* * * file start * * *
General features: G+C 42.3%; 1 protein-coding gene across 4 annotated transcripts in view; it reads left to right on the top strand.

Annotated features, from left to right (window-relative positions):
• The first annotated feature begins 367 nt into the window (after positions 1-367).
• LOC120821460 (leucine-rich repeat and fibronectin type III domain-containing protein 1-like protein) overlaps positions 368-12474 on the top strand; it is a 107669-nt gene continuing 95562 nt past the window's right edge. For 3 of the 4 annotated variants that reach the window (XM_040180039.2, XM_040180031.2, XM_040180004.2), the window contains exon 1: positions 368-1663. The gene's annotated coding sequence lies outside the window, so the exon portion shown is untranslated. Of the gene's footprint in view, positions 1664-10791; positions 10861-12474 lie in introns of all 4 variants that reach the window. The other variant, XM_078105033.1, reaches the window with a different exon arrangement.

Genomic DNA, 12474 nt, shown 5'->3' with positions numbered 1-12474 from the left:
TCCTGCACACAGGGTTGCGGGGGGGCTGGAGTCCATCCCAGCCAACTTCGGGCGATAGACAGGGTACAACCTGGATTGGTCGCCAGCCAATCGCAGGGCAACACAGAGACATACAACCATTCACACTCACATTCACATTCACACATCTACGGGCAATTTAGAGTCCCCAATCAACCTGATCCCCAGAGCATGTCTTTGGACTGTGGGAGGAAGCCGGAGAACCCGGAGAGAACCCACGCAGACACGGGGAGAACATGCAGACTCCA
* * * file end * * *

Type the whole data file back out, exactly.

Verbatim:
General features: G+C 42.3%; 1 protein-coding gene across 4 annotated transcripts in view; it reads left to right on the top strand.

Annotated features, from left to right (window-relative positions):
• The first annotated feature begins 367 nt into the window (after positions 1-367).
• LOC120821460 (leucine-rich repeat and fibronectin type III domain-containing protein 1-like protein) overlaps positions 368-12474 on the top strand; it is a 107669-nt gene continuing 95562 nt past the window's right edge. For 3 of the 4 annotated variants that reach the window (XM_040180039.2, XM_040180031.2, XM_040180004.2), the window contains exon 1: positions 368-1663. The gene's annotated coding sequence lies outside the window, so the exon portion shown is untranslated. Of the gene's footprint in view, positions 1664-10791; positions 10861-12474 lie in introns of all 4 variants that reach the window. The other variant, XM_078105033.1, reaches the window with a different exon arrangement.

Genomic DNA, 12474 nt, shown 5'->3' with positions numbered 1-12474 from the left:
TCCTGCACACAGGGTTGCGGGGGGGCTGGAGTCCATCCCAGCCAACTTCGGGCGATAGACAGGGTACAACCTGGATTGGTCGCCAGCCAATCGCAGGGCAACACAGAGACATACAACCATTCACACTCACATTCACATTCACACATCTACGGGCAATTTAGAGTCCCCAATCAACCTGATCCCCAGAGCATGTCTTTGGACTGTGGGAGGAAGCCGGAGAACCCGGAGAGAACCCACGCAGACACGGGGAGAACATGCAGACTCCA